Government amends ‘unenforceable’ Equality Act compromise agreement provisions

The Government has published an amendment to the provisions on compromise agreements in the Equality Act 2010, after employment lawyers said that the wording of the Act made the agreements made under it “unenforceable”.

Section 147 of the Equality Act

Prior to the amendment, s.147 of the Equality Act said that “a person who is party to the contract or the complaint” is not an “independent adviser” in relation to a qualifying compromise contract.

The amendment of s.147 changes the wording to read that “a person (other than the complainant) who is party to the contract or the complainant” is not considered to be an “independent adviser to the complainant” in a qualifying compromise agreement.

Read full details of the changes and how it will affect employers using compromise agreements on XpertHR.

Compromise contracts allow an employer to reach a binding agreement with an employee, which prevents the individual from pursuing a discrimination claim against the organisation in return for a financial payment.

However, shortly after the Equality Act came into force last October, the Law Society argued that the wording of the legislation made compromise agreements “unenforceable” as it meant that a claimant’s lawyer could not be considered to be an independent adviser.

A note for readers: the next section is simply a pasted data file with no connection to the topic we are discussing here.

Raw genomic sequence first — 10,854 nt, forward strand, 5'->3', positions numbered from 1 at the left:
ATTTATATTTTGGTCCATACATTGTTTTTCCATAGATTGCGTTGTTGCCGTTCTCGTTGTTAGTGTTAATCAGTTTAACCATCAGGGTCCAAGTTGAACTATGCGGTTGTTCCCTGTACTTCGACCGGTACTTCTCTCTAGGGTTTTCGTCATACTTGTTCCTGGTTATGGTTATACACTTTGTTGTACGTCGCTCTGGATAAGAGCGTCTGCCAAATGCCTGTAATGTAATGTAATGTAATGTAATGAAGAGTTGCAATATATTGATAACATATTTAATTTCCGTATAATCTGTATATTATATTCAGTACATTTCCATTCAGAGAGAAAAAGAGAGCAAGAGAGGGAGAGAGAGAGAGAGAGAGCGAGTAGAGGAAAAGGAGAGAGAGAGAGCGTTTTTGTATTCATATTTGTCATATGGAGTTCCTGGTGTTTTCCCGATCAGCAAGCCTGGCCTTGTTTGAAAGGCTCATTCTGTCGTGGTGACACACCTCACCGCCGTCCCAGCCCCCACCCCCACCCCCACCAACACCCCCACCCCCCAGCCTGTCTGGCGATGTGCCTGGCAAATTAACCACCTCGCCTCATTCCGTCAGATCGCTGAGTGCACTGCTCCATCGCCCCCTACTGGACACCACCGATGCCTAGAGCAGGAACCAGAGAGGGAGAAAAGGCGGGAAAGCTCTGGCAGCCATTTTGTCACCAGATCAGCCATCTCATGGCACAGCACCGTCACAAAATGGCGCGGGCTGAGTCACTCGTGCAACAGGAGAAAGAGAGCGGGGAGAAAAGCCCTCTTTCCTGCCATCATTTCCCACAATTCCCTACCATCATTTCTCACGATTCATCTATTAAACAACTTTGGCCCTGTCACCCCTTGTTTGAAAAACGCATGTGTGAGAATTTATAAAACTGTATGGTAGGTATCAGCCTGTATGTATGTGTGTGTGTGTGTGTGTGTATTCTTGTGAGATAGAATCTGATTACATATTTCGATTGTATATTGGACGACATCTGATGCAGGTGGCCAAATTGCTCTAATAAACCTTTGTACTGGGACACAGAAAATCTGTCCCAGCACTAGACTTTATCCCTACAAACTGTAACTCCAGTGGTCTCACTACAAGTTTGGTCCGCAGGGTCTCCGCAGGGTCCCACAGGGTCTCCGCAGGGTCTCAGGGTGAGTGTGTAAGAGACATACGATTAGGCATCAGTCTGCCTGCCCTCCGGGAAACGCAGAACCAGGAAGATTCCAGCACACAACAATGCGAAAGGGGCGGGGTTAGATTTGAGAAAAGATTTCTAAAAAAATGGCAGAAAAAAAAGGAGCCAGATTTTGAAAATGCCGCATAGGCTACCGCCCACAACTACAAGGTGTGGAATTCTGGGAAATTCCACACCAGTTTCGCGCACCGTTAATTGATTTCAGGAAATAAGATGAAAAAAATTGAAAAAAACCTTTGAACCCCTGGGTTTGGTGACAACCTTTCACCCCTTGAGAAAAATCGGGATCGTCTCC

Under the legislation, the claimant is required to receive advice from an independent adviser before entering into a compromise agreement to ensure that vulnerable employees do not sign away their claim accidently or too cheaply.

While the Government initially said that there was no problem with the legislation, it announced in its response to the Resolving Workplace Disputes consultation in November that it would amend the Act to address the concerns that had been raised by lawyers.

The Government has now published the amendment, coming into force on 6 April 2012, which alters the wording of the legislation to make it clear that someone acting on behalf of the claimant, such as their lawyer, can act as an independent adviser for a compromise agreement but someone who is acting on behalf of another party involved in the agreement cannot.

Sarah Anderson, employment law editor at XpertHR, said that it was a welcome clarification for employers that use compromise agreements to settle disputes: “Employers no longer need to worry that if an employee’s representative to the dispute is also advising the employee on his or her compromise agreement this may void the agreement. Instead, employers can be confident that they can settle claims properly when they enter into a compromise agreement with an employee in these circumstances.”

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